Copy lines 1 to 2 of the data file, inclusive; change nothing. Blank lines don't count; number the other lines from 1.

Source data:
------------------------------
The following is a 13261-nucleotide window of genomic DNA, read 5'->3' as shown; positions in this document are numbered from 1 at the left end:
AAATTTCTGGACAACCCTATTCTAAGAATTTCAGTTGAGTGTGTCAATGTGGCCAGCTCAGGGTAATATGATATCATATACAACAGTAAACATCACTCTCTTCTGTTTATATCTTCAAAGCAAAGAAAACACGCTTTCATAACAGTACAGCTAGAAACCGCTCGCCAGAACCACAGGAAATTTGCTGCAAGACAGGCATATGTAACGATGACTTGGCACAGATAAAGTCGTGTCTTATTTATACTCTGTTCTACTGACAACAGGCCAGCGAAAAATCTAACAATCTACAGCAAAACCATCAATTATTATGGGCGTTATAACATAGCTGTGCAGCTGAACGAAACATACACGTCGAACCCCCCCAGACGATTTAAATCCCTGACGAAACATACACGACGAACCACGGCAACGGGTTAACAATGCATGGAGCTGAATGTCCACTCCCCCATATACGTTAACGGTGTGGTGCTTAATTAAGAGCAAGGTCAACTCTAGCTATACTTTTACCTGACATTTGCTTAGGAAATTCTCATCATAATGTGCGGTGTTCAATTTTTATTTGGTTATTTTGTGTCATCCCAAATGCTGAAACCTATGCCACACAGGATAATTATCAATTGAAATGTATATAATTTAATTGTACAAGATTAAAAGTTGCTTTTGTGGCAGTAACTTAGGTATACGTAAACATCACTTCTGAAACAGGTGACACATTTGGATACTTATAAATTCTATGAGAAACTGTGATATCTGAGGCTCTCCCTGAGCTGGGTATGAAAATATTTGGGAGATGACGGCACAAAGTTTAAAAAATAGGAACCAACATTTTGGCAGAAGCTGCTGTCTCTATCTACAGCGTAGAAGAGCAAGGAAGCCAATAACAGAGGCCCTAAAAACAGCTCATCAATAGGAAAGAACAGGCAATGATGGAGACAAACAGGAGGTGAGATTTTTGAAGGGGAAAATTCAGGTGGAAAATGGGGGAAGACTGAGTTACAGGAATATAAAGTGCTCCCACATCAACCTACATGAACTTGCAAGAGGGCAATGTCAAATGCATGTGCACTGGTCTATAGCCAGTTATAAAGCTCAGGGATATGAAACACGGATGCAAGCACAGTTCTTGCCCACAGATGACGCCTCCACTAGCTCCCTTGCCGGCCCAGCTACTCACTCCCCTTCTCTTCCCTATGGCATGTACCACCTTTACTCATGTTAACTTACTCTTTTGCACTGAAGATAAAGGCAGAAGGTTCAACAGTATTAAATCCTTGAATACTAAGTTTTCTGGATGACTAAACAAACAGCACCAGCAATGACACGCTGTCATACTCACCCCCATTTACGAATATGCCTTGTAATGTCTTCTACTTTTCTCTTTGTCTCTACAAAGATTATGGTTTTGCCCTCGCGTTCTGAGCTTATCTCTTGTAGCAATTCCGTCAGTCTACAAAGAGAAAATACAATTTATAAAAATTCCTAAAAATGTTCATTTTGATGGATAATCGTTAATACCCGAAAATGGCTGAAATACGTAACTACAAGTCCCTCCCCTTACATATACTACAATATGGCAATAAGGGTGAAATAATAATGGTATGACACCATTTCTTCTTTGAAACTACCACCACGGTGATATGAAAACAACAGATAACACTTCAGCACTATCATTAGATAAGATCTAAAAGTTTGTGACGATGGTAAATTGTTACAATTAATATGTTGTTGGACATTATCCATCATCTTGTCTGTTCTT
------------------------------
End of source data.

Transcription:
The following is a 13261-nucleotide window of genomic DNA, read 5'->3' as shown; positions in this document are numbered from 1 at the left end:
AAATTTCTGGACAACCCTATTCTAAGAATTTCAGTTGAGTGTGTCAATGTGGCCAGCTCAGGGTAATATGATATCATATACAACAGTAAACATCACTCTCTTCTGTTTATATCTTCAAAGCAAAGAAAACACGCTTTCATAACAGTACAGCTAGAAACCGCTCGCCAGAACCACAGGAAATTTGCTGCAAGACAGGCATATGTAACGATGACTTGGCACAGATAAAGTCGTGTCTTATTTATACTCTGTTCTACTGACAACAGGCCAGCGAAAAATCTAACAATCTACAGCAAAACCATCAATTATTATGGGCGTTATAACATAGCTGTGCAGCTGAACGAAACATACACGTCGAACCCCCCCAGACGATTTAAATCCCTGACGAAACATACACGACGAACCACGGCAACGGGTTAACAATGCATGGAGCTGAATGTCCACTCCCCCATATACGTTAACGGTGTGGTGCTTAATTAAGAGCAAGGTCAACTCTAGCTATACTTTTACCTGACATTTGCTTAGGAAATTCTCATCATAATGTGCGGTGTTCAATTTTTATTTGGTTATTTTGTGTCATCCCAAATGCTGAAACCTATGCCACACAGGATAATTATCAATTGAAATGTATATAATTTAATTGTACAAGATTAAAAGTTGCTTTTGTGGCAGTAACTTAGGTATACGTAAACATCACTTCTGAAACAGGTGACACATTTGGATACTTATAAATTCTATGAGAAACTGTGATATCTGAGGCTCTCCCTGAGCTGGGTATGAAAATATTTGGGAGATGACGGCACAAAGTTTAAAAAATAGGAACCAACATTTTGGCAGAAGCTGCTGTCTCTATCTACAGCGTAGAAGAGCAAGGAAGCCAATAACAGAGGCCCTAAAAACAGCTCATCAATAGGAAAGAACAGGCAATGATGGAGACAAACAGGAGGTGAGATTTTTGAAGGGGAAAATTCAGGTGGAAAATGGGGGAAGACTGAGTTACAGGAATATAAAGTGCTCCCACATCAACCTACATGAACTTGCAAGAGGGCAATGTCAAATGCATGTGCACTGGTCTATAGCCAGTTATAAAGCTCAGGGATATGAAACACGGATGCAAGCACAGTTCTTGCCCACAGATGACGCCTCCACTAGCTCCCTTGCCGGCCCAGCTACTCACTCCCCTTCTCTTCCCTATGGCATGTACCACCTTTACTCATGTTAACTTACTCTTTTGCACTGAAGATAAAGGCAGAAGGTTCAACAGTATTAAATCCTTGAATACTAAGTTTTCTGGATGACTAAACAAACAGCACCAGCAATGACACGCTGTCATACTCACCCCCATTTACGAATATGCCTTGTAATGTCTTCTACTTTTCTCTTTGTCTCTACAAAGATTATGGTTTTGCCCTCGCGTTCTGAGCTTATCTCTTGTAGCAATTCCGTCAGTCTACAAAGAGAAAATACAATTTATAAAAATTCCTAAAAATGTTCATTTTGATGGATAATCGTTAATACCCGAAAATGGCTGAAATACGTAACTACAAGTCCCTCCCCTTACATATACTACAATATGGCAATAAGGGTGAAATAATAATGGTATGACACCATTTCTTCTTTGAAACTACCACCACGGTGATATGAAAACAACAGATAACACTTCAGCACTATCATTAGATAAGATCTAAAAGTTTGTGACGATGGTAAATTGTTACAATTAATATGTTGTTGGACATTATCCATCATCTTGTCTGTTCTT